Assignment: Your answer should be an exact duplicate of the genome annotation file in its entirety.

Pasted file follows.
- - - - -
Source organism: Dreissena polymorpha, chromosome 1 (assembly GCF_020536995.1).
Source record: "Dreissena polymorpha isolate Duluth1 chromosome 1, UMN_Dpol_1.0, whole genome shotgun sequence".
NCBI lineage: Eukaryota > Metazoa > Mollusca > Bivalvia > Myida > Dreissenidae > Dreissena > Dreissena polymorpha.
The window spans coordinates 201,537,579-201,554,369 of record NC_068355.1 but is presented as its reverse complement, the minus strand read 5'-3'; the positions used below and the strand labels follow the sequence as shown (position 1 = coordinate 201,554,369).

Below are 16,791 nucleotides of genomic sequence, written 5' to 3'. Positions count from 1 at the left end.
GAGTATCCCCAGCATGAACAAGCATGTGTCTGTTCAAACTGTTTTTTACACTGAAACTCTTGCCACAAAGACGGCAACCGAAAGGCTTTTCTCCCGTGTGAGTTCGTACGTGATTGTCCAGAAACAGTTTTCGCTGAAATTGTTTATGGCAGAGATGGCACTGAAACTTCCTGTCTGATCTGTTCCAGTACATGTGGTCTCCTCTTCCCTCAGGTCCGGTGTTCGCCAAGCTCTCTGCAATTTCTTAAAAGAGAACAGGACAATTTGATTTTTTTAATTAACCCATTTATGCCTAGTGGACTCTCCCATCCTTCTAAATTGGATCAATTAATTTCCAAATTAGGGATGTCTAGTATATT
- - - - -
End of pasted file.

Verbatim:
Source organism: Dreissena polymorpha, chromosome 1 (assembly GCF_020536995.1).
Source record: "Dreissena polymorpha isolate Duluth1 chromosome 1, UMN_Dpol_1.0, whole genome shotgun sequence".
NCBI lineage: Eukaryota > Metazoa > Mollusca > Bivalvia > Myida > Dreissenidae > Dreissena > Dreissena polymorpha.
The window spans coordinates 201,537,579-201,554,369 of record NC_068355.1 but is presented as its reverse complement, the minus strand read 5'-3'; the positions used below and the strand labels follow the sequence as shown (position 1 = coordinate 201,554,369).

Below are 16,791 nucleotides of genomic sequence, written 5' to 3'. Positions count from 1 at the left end.
GAGTATCCCCAGCATGAACAAGCATGTGTCTGTTCAAACTGTTTTTTACACTGAAACTCTTGCCACAAAGACGGCAACCGAAAGGCTTTTCTCCCGTGTGAGTTCGTACGTGATTGTCCAGAAACAGTTTTCGCTGAAATTGTTTATGGCAGAGATGGCACTGAAACTTCCTGTCTGATCTGTTCCAGTACATGTGGTCTCCTCTTCCCTCAGGTCCGGTGTTCGCCAAGCTCTCTGCAATTTCTTAAAAGAGAACAGGACAATTTGATTTTTTTAATTAACCCATTTATGCCTAGTGGACTCTCCCATCCTTCTAAATTGGATCAATTAATTTCCAAATTAGGGATGTCTAGTATATT